Getting a new Pokémon type in Gen 8 is just enough to make or break the Pokémon series for good, especially if the game’s balance is upset.
Introducing a new Pokémon type in Gen 8 is a risky move, seeing as the rock-paper-scissors of the Pokémon games has always toed a fine line. For instance, Gen I presented 15 types ranging from Grass, Water, and Fire to more complicated ones such as Poison, Ghost, and Bug.
Type matchups in Gen I were so-so, but two stood out as clear imbalances: Psychic and Dragon. Psychic was only weak to Bug-type moves, and Dragon was weak to the uncommon Ice-type moves and its own even more uncommon Dragon-type moves.
Gen II introduced Dark to combat Psychic, and brought with it the new Steel typing, which resisted Psychic-type moves. With Psychic-types now weak to Ghost, and Dark-types serving as Alakazam slayers, the last OP Pokémon type remained to be rectified.
Dragon-types were not properly combated by a common typing up until the introduction of a new Pokémon type in Fairy. With Sylveon leading the charge, the Dragonslayers made mainstays like Dragonite and Garchomp that much more susceptible to super-effective hits.
Gen I cleanup
As Gen I introduced the most new ‘mon types, it made sense that some trial and error was required to fine-tune the elemental Type matchups that the Pokémon series has always been known for.
While Dark and Steel-types had specific elemental feels, Fairy felt, for the first time, very, very obscure. Maybe it’s because it’s still the latest new Pokémon type, but I personally have a lot of trouble distinguishing its weaknesses, resistances, and super-effectiveness.
Was it worth introducing Fairy-types this late in the game? Did this delayed Gen I cleanup only set the Pokémon series up for more type matchup turmoil?
It’s a very slippery slope from here, but there are still some holes that could be filled within the mostly balanced Pokémon type matchup chart. Take a look at Bulbapedia’s type matchup table for yourself and see if you can find some room for improvement.
The glaring issue on the chart remains the one that was meant to balance things out: the Fairy-type. It is weak to Poison and Steel-type moves, but it goes without saying that those are some of the least common move types out there. Also, it resists the common types Fighting, Bug, and Dark. Honestly, its immunity to Dragon-types seems like the only sound logic here.
Fairy-type Pokémon are some of the most uncommon in the series, but that didn’t stop Dragon-type trainers from abusing the powers of those stacked ‘mons. Perhaps a brand new super-effective type is the answer to the Fairy-type plague that is the Pokémon meta scene?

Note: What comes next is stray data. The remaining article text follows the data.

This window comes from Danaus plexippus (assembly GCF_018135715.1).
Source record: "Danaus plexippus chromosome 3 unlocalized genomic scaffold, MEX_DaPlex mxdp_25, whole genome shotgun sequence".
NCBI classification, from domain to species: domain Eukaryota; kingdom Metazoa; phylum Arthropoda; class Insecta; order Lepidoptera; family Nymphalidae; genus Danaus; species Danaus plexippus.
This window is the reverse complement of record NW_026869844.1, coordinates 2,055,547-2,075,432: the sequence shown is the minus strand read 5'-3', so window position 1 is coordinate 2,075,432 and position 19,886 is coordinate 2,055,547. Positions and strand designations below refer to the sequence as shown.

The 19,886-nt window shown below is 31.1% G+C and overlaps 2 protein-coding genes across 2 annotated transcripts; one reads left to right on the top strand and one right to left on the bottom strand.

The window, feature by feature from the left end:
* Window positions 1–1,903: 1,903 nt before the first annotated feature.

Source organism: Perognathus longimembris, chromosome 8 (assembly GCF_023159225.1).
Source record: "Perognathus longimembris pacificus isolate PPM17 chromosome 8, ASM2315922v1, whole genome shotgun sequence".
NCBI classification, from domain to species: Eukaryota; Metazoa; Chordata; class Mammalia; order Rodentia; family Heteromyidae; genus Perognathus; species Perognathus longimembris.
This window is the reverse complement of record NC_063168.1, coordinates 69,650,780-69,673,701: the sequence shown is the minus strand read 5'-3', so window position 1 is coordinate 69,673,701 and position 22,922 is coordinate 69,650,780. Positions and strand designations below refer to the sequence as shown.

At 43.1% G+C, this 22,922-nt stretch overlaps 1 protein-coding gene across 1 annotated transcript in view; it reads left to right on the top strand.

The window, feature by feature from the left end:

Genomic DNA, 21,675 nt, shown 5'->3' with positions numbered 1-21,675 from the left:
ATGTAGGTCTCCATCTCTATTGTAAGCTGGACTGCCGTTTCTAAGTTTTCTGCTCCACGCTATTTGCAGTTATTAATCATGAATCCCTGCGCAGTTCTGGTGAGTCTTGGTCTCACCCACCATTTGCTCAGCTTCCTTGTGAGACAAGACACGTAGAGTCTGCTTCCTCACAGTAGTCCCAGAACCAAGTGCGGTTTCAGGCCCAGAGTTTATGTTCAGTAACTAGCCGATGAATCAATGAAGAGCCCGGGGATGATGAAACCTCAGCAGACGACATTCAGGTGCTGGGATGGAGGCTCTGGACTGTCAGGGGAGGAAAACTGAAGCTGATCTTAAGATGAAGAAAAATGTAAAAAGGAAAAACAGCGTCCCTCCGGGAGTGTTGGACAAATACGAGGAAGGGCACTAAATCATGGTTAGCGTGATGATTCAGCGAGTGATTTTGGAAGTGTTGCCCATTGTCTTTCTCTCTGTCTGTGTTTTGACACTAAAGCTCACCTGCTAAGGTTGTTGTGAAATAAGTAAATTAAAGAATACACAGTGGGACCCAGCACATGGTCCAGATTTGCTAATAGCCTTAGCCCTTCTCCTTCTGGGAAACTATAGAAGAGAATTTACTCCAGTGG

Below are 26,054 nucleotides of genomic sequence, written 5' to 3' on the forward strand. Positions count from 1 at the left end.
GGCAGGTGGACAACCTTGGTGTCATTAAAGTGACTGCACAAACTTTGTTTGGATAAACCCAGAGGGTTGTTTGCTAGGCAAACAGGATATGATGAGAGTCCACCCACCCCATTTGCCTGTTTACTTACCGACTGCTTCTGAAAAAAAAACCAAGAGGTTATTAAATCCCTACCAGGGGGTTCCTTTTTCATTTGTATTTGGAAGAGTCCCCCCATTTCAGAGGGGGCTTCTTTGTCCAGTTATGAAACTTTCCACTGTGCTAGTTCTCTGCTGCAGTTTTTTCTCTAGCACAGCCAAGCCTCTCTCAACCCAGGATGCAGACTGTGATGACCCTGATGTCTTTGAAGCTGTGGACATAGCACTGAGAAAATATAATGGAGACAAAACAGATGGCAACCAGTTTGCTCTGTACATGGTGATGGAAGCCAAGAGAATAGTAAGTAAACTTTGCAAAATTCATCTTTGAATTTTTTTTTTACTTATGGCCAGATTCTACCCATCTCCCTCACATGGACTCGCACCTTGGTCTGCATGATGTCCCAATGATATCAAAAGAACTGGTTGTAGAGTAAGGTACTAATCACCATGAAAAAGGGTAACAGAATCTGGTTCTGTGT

New Pokémon type Gen 8: Sound or Light sound all right
But is it time to introduce a new Pokémon type in Gen 8? Some are clamoring for more types, as they have already studied and memorized the current and slightly intimidating type matchup chart. Others claim that adding in the fan-theorized Sound or Light types would break the delicate balance of the Pokémon games.
Whether we want it or not, it very well could be that Game Freak is devising a new type for Sword and Shield. If I had to have my pick, I’d be happy to see a Sound-type, as Fairy already covers a lot what I imagine Light would do.
Sound-type could be the only answer left in the Pokémon type matchup schema. There are plenty of Pokémon and moves that are primed for a Sound-typing, such as Exploud, Krikitune, and Meloetta, along with moves Hyper Voice, Round, Echoed Voice, Roar, Perish Song, Uproar, and Snore.
Just as the Fairy-types did in Gen VI, there’s nothing stopping Game Freak from adding a Sound-typing to any number of their existing Pocket Monsters. Besides the aforementioned obvious three, the Pokémon Komoo-o (ditching its Fighting-type association), Electrode, Elektrive, and Chatot could be altered to have the new Sound-typing.
Half of the fun of getting a new type in Gen 8 would be the new Pokémon introduced with the typing. I can imagine there being a new Eeveelution with a Sound-typing, along with a Sound-type Legendary Pokémon. After all, those Legendaries do tend to have very, very loud cries. Why not play off of that attribute and give them a type to match their cry?
At the end of the day, the fine-tuned tweaking of changing type resistances, weaknesses, immunities, and super-effectiveness is a much better solution. It may be exciting to think about a new Pokémon type in Gen 8, but we can’t just eat our cake and have it too.
Careful consideration must be made if the Sound-type is introduced in the coming Pokémon Sword and Shield Nintendo Switch games. Whether or not Game Freak takes the leap and adds in their fourth mid-series Pokémon type, the Sword and Shield games have already proved that they will be changing up the way Trainers battle with Gigantamax and Dynamax battling.